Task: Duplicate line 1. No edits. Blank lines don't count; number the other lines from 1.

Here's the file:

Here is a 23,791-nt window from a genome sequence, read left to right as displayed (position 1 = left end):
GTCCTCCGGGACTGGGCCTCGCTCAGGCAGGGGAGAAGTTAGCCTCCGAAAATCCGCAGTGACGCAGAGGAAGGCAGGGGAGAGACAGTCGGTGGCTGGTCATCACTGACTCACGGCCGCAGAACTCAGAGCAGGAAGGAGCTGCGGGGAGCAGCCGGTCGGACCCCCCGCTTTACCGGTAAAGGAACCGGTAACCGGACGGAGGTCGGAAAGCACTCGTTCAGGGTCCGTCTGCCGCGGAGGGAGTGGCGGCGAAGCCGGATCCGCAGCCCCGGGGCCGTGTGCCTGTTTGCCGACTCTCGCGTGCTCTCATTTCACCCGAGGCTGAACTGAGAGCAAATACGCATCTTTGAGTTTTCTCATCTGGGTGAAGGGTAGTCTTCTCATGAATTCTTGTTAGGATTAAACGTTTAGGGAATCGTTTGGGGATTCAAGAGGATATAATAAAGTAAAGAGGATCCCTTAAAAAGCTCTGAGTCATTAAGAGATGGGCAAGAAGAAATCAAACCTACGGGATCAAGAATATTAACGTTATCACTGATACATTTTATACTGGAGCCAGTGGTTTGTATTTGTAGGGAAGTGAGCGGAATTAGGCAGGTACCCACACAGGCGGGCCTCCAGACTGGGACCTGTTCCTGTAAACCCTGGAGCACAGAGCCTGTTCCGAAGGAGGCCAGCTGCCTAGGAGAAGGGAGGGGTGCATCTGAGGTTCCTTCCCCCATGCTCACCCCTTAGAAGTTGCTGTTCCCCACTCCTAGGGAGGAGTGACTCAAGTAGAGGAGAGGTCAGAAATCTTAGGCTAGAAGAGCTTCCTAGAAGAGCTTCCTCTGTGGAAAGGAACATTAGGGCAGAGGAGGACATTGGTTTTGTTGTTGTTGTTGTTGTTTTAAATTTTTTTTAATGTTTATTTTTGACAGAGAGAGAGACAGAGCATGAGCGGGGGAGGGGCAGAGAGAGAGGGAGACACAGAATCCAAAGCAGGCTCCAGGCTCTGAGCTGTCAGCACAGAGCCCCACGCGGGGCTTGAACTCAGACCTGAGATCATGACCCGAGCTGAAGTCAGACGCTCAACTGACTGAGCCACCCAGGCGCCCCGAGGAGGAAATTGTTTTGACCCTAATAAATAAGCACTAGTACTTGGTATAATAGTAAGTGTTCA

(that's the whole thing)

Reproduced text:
Here is a 23,791-nt window from a genome sequence, read left to right as displayed (position 1 = left end):